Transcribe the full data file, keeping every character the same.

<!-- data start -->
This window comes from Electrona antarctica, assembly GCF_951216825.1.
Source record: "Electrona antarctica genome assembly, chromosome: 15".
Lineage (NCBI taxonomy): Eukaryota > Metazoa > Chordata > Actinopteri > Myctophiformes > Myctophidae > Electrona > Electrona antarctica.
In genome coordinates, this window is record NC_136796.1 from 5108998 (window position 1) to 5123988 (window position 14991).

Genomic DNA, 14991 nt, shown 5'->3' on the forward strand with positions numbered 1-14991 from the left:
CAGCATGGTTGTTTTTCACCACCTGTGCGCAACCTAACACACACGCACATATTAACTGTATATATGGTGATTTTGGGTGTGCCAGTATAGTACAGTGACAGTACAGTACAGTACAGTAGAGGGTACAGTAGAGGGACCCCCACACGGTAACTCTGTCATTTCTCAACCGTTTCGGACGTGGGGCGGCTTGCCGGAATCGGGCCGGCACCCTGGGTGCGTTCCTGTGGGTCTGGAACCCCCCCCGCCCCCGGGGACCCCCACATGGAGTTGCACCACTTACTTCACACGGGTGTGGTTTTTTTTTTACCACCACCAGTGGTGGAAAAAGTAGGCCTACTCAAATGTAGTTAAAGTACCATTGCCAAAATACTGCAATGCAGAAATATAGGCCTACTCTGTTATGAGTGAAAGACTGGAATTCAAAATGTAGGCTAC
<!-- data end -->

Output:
This window comes from Electrona antarctica, assembly GCF_951216825.1.
Source record: "Electrona antarctica genome assembly, chromosome: 15".
Lineage (NCBI taxonomy): Eukaryota > Metazoa > Chordata > Actinopteri > Myctophiformes > Myctophidae > Electrona > Electrona antarctica.
In genome coordinates, this window is record NC_136796.1 from 5108998 (window position 1) to 5123988 (window position 14991).

Genomic DNA, 14991 nt, shown 5'->3' on the forward strand with positions numbered 1-14991 from the left:
CAGCATGGTTGTTTTTCACCACCTGTGCGCAACCTAACACACACGCACATATTAACTGTATATATGGTGATTTTGGGTGTGCCAGTATAGTACAGTGACAGTACAGTACAGTACAGTAGAGGGTACAGTAGAGGGACCCCCACACGGTAACTCTGTCATTTCTCAACCGTTTCGGACGTGGGGCGGCTTGCCGGAATCGGGCCGGCACCCTGGGTGCGTTCCTGTGGGTCTGGAACCCCCCCCGCCCCCGGGGACCCCCACATGGAGTTGCACCACTTACTTCACACGGGTGTGGTTTTTTTTTTACCACCACCAGTGGTGGAAAAAGTAGGCCTACTCAAATGTAGTTAAAGTACCATTGCCAAAATACTGCAATGCAGAAATATAGGCCTACTCTGTTATGAGTGAAAGACTGGAATTCAAAATGTAGGCTAC